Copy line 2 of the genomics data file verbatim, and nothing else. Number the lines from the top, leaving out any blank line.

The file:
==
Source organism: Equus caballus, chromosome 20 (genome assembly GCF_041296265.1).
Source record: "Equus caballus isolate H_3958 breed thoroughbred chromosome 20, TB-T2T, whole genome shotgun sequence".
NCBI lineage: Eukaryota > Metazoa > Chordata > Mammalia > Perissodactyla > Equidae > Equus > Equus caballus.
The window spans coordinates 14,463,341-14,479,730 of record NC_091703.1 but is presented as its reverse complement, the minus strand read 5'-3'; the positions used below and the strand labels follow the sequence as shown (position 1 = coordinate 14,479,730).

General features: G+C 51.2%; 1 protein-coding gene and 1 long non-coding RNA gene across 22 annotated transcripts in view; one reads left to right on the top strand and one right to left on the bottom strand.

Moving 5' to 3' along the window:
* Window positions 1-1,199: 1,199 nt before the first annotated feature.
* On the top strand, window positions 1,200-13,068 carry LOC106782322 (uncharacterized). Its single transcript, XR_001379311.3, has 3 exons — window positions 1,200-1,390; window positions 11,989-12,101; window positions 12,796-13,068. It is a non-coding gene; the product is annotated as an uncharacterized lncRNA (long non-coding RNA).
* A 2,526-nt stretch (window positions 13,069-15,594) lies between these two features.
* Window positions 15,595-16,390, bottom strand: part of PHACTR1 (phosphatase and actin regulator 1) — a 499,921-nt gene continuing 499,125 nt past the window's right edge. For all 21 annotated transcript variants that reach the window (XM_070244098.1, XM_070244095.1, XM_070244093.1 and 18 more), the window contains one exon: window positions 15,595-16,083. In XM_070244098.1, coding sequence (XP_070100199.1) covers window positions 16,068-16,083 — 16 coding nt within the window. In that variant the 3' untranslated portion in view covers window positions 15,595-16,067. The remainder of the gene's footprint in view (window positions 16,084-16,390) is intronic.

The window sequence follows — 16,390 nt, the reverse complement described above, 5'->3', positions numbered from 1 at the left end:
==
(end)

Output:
Source record: "Equus caballus isolate H_3958 breed thoroughbred chromosome 20, TB-T2T, whole genome shotgun sequence".